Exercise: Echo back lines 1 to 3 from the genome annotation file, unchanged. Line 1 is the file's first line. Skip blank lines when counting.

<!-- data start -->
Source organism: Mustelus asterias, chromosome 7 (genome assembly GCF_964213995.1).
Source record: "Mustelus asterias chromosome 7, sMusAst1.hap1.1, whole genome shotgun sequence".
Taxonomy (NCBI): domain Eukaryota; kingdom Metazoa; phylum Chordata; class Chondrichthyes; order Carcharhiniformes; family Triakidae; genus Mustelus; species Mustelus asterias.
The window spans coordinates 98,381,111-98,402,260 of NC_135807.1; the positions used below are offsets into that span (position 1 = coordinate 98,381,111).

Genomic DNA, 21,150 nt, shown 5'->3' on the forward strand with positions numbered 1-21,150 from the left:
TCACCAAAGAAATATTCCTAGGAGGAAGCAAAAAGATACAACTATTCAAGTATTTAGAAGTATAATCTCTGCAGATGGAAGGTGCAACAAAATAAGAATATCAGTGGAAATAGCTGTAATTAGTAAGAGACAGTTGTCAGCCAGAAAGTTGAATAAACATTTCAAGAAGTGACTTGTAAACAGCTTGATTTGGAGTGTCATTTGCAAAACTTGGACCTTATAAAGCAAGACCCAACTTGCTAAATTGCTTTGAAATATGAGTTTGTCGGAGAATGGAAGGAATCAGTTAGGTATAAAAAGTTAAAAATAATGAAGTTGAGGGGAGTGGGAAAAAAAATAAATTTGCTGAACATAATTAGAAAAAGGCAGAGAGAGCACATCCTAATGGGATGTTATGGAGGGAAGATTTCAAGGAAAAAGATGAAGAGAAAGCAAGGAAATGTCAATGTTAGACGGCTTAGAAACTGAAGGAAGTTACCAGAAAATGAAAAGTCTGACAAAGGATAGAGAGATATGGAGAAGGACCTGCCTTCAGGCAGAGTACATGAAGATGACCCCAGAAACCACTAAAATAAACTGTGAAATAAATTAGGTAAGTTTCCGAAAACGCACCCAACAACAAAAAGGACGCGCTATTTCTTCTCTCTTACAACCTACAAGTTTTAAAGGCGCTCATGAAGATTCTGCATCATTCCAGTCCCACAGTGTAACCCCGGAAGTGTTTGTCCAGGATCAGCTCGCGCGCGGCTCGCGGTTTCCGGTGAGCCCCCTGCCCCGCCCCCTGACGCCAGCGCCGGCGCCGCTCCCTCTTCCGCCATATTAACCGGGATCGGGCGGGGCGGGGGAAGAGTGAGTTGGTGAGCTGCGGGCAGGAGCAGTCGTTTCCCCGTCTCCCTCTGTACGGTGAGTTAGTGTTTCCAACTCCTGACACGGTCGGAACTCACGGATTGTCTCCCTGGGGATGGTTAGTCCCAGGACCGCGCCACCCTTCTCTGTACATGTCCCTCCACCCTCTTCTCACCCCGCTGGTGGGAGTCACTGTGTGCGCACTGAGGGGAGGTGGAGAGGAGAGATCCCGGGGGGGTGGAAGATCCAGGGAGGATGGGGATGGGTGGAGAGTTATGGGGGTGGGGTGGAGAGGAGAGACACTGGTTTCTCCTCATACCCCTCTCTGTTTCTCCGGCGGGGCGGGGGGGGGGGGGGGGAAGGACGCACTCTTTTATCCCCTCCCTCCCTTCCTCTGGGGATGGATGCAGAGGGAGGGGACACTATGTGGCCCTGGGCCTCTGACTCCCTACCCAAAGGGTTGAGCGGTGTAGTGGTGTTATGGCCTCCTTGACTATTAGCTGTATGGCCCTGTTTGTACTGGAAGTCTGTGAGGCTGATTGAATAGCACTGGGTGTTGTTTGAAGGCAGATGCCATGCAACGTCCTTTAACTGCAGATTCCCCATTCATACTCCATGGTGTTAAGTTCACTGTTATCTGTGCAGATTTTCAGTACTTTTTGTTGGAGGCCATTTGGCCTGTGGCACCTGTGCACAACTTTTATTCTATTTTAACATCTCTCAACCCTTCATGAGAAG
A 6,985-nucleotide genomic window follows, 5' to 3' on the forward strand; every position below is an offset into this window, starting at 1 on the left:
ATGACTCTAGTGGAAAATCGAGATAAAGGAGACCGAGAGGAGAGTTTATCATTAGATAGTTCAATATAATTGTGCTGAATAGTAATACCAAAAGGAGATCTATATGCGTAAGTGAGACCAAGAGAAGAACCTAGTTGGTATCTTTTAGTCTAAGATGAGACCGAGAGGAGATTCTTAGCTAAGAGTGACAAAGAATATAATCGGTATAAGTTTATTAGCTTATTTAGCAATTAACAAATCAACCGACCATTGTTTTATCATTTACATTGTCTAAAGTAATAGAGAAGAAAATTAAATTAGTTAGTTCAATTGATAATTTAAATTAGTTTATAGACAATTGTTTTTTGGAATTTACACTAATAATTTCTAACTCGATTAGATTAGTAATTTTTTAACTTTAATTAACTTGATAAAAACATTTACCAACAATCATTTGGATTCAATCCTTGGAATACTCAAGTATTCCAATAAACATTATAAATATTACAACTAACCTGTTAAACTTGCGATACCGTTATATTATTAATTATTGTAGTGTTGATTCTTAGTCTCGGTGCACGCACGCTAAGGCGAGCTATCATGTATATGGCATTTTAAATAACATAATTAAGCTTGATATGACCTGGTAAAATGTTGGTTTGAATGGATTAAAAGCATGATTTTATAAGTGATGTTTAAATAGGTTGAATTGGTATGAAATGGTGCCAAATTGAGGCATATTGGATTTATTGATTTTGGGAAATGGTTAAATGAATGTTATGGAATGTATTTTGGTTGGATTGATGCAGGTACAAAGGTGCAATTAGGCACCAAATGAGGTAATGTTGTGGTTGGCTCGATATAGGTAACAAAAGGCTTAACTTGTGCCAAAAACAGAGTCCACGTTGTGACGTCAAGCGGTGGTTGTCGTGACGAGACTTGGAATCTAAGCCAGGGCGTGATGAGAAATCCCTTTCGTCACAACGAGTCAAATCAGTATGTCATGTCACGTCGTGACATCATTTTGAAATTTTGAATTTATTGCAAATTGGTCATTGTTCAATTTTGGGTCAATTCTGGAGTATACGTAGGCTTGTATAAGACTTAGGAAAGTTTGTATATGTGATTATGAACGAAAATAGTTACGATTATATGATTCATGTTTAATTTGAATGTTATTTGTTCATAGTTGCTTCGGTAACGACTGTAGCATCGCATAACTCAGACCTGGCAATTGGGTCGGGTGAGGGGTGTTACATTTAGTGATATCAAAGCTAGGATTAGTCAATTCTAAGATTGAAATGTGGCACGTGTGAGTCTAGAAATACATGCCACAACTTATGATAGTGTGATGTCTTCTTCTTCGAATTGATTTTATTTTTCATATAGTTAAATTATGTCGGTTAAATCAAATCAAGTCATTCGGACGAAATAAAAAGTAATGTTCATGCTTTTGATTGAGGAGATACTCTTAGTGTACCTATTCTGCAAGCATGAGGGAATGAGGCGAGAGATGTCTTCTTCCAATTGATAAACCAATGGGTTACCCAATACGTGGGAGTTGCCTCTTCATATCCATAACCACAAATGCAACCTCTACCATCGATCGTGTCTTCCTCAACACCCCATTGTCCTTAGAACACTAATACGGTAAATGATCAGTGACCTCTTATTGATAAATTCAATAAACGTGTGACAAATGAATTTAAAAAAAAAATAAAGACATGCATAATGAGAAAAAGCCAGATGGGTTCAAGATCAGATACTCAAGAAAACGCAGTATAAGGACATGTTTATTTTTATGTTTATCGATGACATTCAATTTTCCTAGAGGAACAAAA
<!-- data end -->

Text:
Source organism: Mustelus asterias, chromosome 7 (genome assembly GCF_964213995.1).
Source record: "Mustelus asterias chromosome 7, sMusAst1.hap1.1, whole genome shotgun sequence".
Taxonomy (NCBI): domain Eukaryota; kingdom Metazoa; phylum Chordata; class Chondrichthyes; order Carcharhiniformes; family Triakidae; genus Mustelus; species Mustelus asterias.